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Armpit Odour Can Exude Women's Fertility

Date:
January 13, 2006
Source:
Blackwell Publishing Ltd.
Summary:
Research published in the recent issue of Ethology has discovered that men are able to potentially use smell as a mechanism to establish when their current or prospective sexual partners are at their most fertile.

Research published in the recent issue of Ethology has discovered that men are able to potentially use smell as a mechanism to establish when their current or prospective sexual partners are at their most fertile.

Females of a number of primate species display their fertile period by behavioural and/or morphological changes. The prevalent opinion was that there are no noticeable changes in humans across the cycle. Havlíček et al, however, have found that women's axillary odour is assessed most attractive in the follicular phase i.e. in the time when conception is most likely.

One of the possible mechanisms for assessing menstrual cycle phase is by means of smell. Thus the researchers investigated possible changes in odour across the menstrual cycle in a sample of 12 women with regular menstrual cycle, not using hormonal contraception. To collect their body odour, they wore armpit pads for 24 hours under controlled conditions (food restrictions, no deodorants etc). Body odour was collected repeatedly during the menstrual, follicular and luteal cycle phase. Fresh samples were assessed namely for attractiveness and intensity by 42 men.

Axillary odour from women in the follicular phase was rated as the most attractive and least intense. On the other hand, highest intensity and lowest attractiveness was found during the time of menstrual bleeding.

The results suggest that body odour can be used by men as a cue to the fertile period in current or prospective sexual partners. Therefore, the fertile period in humans should be considered non-advertised, rather than concealed.

Notes:

The paper referred to is 'Non-Advertized does not Mean Concealed: Body Odour Changes across the Human Menstrual Cycle', Jan Havlíček, Radka Dvořáková, Luděk Bartoš and Jaroslav Flegr, Ethology.

Ethology publishes original contributions from all branches of behavioural research on all species of animals, both in the field and lab. It contains scientific articles of general interest in English language that are based on a theoretical framework. A section on "Current issues - perspectives and reviews" is included as well as theoretical investigations, essays on controversial topics and reviews of notable books. Further details of the journal are available at http://www.blackwellpublishing.com/eth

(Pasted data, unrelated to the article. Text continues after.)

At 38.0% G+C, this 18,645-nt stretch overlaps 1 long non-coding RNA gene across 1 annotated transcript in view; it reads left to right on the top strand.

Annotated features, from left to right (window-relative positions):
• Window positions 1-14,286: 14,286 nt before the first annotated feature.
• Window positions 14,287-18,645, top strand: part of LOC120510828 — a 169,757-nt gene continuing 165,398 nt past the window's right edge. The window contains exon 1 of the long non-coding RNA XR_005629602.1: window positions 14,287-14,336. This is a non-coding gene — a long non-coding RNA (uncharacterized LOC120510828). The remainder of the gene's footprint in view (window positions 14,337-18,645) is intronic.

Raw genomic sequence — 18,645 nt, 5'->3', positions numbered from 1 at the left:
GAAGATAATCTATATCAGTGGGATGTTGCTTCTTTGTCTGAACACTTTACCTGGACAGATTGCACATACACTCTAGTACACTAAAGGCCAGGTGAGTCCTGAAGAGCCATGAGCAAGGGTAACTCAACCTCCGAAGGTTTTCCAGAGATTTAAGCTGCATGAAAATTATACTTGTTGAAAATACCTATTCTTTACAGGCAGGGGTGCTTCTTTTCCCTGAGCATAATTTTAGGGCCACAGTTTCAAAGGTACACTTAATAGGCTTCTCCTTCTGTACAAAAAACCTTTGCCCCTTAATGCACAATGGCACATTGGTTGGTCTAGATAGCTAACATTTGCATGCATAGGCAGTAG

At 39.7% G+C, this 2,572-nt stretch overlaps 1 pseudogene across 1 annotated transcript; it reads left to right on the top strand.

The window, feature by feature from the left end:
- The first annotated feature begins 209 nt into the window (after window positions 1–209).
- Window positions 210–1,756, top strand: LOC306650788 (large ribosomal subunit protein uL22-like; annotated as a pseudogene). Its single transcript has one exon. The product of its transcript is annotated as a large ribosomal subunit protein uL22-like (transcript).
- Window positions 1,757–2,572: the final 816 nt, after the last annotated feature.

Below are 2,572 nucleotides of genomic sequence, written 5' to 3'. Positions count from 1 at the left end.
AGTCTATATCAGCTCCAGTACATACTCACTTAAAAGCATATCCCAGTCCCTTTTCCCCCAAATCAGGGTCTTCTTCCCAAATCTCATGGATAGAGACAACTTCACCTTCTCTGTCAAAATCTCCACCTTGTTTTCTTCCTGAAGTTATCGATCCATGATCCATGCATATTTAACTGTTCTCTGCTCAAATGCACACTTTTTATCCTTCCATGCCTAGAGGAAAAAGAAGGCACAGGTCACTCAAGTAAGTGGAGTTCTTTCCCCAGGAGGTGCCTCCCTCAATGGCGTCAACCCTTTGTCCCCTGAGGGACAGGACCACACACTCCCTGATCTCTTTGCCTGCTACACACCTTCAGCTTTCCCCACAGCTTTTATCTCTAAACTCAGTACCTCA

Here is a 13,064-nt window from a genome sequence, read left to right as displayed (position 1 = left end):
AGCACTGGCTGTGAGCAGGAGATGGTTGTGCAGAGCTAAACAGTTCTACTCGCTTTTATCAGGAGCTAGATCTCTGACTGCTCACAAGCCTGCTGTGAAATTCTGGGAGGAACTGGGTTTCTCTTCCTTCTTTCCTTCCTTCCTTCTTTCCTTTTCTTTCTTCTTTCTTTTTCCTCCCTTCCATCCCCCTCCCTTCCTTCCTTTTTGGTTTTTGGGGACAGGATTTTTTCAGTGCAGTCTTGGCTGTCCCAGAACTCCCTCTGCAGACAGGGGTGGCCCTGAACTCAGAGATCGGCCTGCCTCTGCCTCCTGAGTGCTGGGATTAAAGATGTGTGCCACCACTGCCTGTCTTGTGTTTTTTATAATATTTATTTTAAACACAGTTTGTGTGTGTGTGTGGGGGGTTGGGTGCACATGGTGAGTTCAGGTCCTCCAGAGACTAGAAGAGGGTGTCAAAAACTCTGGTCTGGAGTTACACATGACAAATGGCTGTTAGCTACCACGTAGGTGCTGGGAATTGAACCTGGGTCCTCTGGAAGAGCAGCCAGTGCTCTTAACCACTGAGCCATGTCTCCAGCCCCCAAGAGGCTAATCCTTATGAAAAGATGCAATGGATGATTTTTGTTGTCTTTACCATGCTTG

Blackwell Publishing is the world's leading society publisher, partnering with more than 600 academic and professional societies. Blackwell publishes over 750 journals annually and, to date, has published close to 6,000 text and reference books, across a wide range of academic, medical, and professional subjects. The company remains independent with 900 staff members in offices in the US, UK, Australia, China, Denmark, Germany, Japan, and Singapore. Blackwell's mission as an expert publisher is to create long-term partnerships with clients to enhance learning, disseminate research, and improve the quality of professional practice. For more information on Blackwell Publishing, please visit http://www.blackwellpublishing.com/ or http://www.blackwell-synergy.com/.

 


Story Source:

The above story is based on materials provided by Blackwell Publishing Ltd.. Note: Materials may be edited for content and length.


Cite This Page:

Blackwell Publishing Ltd.. "Armpit Odour Can Exude Women's Fertility." ScienceDaily. ScienceDaily, 13 January 2006. <www.sciencedaily.com/releases/2006/01/060113114542.htm>.
Blackwell Publishing Ltd.. (2006, January 13). Armpit Odour Can Exude Women's Fertility. ScienceDaily. Retrieved April 20, 2014 from www.sciencedaily.com/releases/2006/01/060113114542.htm
Blackwell Publishing Ltd.. "Armpit Odour Can Exude Women's Fertility." ScienceDaily. www.sciencedaily.com/releases/2006/01/060113114542.htm (accessed April 20, 2014).

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